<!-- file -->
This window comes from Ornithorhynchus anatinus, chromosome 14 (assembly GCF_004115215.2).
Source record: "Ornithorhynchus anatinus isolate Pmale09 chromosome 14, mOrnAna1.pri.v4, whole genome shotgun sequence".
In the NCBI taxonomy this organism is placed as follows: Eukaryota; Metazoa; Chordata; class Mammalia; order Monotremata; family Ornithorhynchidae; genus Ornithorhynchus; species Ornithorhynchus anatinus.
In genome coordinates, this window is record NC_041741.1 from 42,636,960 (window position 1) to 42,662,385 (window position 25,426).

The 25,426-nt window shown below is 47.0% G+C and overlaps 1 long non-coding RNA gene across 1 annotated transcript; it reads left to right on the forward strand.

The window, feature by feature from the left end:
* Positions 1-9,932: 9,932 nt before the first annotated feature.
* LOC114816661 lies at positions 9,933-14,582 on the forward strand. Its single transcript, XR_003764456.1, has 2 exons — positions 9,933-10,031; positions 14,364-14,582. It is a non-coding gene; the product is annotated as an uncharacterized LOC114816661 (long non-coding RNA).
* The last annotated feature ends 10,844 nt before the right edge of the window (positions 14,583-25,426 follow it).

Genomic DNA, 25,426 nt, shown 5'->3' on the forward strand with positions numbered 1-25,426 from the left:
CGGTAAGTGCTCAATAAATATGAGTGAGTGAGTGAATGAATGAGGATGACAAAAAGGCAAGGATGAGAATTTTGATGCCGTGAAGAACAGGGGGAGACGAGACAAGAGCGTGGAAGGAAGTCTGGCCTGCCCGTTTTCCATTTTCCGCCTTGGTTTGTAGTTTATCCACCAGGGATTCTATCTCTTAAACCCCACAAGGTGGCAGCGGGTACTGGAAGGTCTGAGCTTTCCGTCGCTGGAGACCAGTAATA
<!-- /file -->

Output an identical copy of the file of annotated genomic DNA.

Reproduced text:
This window comes from Ornithorhynchus anatinus, chromosome 14 (assembly GCF_004115215.2).
Source record: "Ornithorhynchus anatinus isolate Pmale09 chromosome 14, mOrnAna1.pri.v4, whole genome shotgun sequence".
In the NCBI taxonomy this organism is placed as follows: Eukaryota; Metazoa; Chordata; class Mammalia; order Monotremata; family Ornithorhynchidae; genus Ornithorhynchus; species Ornithorhynchus anatinus.
In genome coordinates, this window is record NC_041741.1 from 42,636,960 (window position 1) to 42,662,385 (window position 25,426).

The 25,426-nt window shown below is 47.0% G+C and overlaps 1 long non-coding RNA gene across 1 annotated transcript; it reads left to right on the forward strand.

The window, feature by feature from the left end:
* Positions 1-9,932: 9,932 nt before the first annotated feature.
* LOC114816661 lies at positions 9,933-14,582 on the forward strand. Its single transcript, XR_003764456.1, has 2 exons — positions 9,933-10,031; positions 14,364-14,582. It is a non-coding gene; the product is annotated as an uncharacterized LOC114816661 (long non-coding RNA).
* The last annotated feature ends 10,844 nt before the right edge of the window (positions 14,583-25,426 follow it).

Genomic DNA, 25,426 nt, shown 5'->3' on the forward strand with positions numbered 1-25,426 from the left:
CGGTAAGTGCTCAATAAATATGAGTGAGTGAGTGAATGAATGAGGATGACAAAAAGGCAAGGATGAGAATTTTGATGCCGTGAAGAACAGGGGGAGACGAGACAAGAGCGTGGAAGGAAGTCTGGCCTGCCCGTTTTCCATTTTCCGCCTTGGTTTGTAGTTTATCCACCAGGGATTCTATCTCTTAAACCCCACAAGGTGGCAGCGGGTACTGGAAGGTCTGAGCTTTCCGTCGCTGGAGACCAGTAATA